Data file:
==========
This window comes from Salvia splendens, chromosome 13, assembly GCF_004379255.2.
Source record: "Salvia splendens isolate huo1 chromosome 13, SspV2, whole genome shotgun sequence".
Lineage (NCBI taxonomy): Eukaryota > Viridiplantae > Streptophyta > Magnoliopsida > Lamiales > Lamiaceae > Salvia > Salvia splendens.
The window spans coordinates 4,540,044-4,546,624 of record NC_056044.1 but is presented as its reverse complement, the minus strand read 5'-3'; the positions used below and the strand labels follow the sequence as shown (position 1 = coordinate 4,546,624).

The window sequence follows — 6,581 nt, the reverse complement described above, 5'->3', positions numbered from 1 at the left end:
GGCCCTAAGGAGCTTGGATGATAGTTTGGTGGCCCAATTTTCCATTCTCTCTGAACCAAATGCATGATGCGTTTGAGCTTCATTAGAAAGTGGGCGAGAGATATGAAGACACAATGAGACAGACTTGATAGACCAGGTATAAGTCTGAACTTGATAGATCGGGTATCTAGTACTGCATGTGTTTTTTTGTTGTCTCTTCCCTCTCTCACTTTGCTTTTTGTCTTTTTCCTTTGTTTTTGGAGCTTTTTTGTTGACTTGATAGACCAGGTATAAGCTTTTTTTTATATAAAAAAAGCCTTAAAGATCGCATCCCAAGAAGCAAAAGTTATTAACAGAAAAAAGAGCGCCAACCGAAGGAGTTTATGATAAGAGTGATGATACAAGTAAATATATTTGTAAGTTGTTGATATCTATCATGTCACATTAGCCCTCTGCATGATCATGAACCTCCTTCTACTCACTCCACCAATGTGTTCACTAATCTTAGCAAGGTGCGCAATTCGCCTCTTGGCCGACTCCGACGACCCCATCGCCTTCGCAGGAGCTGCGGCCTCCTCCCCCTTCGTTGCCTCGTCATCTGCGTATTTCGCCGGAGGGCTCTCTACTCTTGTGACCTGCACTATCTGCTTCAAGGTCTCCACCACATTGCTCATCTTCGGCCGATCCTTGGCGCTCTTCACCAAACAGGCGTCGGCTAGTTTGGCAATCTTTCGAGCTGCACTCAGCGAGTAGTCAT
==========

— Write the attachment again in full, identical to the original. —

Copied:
This window comes from Salvia splendens, chromosome 13, assembly GCF_004379255.2.
Source record: "Salvia splendens isolate huo1 chromosome 13, SspV2, whole genome shotgun sequence".
Lineage (NCBI taxonomy): Eukaryota > Viridiplantae > Streptophyta > Magnoliopsida > Lamiales > Lamiaceae > Salvia > Salvia splendens.
The window spans coordinates 4,540,044-4,546,624 of record NC_056044.1 but is presented as its reverse complement, the minus strand read 5'-3'; the positions used below and the strand labels follow the sequence as shown (position 1 = coordinate 4,546,624).

The window sequence follows — 6,581 nt, the reverse complement described above, 5'->3', positions numbered from 1 at the left end:
GGCCCTAAGGAGCTTGGATGATAGTTTGGTGGCCCAATTTTCCATTCTCTCTGAACCAAATGCATGATGCGTTTGAGCTTCATTAGAAAGTGGGCGAGAGATATGAAGACACAATGAGACAGACTTGATAGACCAGGTATAAGTCTGAACTTGATAGATCGGGTATCTAGTACTGCATGTGTTTTTTTGTTGTCTCTTCCCTCTCTCACTTTGCTTTTTGTCTTTTTCCTTTGTTTTTGGAGCTTTTTTGTTGACTTGATAGACCAGGTATAAGCTTTTTTTTATATAAAAAAAGCCTTAAAGATCGCATCCCAAGAAGCAAAAGTTATTAACAGAAAAAAGAGCGCCAACCGAAGGAGTTTATGATAAGAGTGATGATACAAGTAAATATATTTGTAAGTTGTTGATATCTATCATGTCACATTAGCCCTCTGCATGATCATGAACCTCCTTCTACTCACTCCACCAATGTGTTCACTAATCTTAGCAAGGTGCGCAATTCGCCTCTTGGCCGACTCCGACGACCCCATCGCCTTCGCAGGAGCTGCGGCCTCCTCCCCCTTCGTTGCCTCGTCATCTGCGTATTTCGCCGGAGGGCTCTCTACTCTTGTGACCTGCACTATCTGCTTCAAGGTCTCCACCACATTGCTCATCTTCGGCCGATCCTTGGCGCTCTTCACCAAACAGGCGTCGGCTAGTTTGGCAATCTTTCGAGCTGCACTCAGCGAGTAGTCAT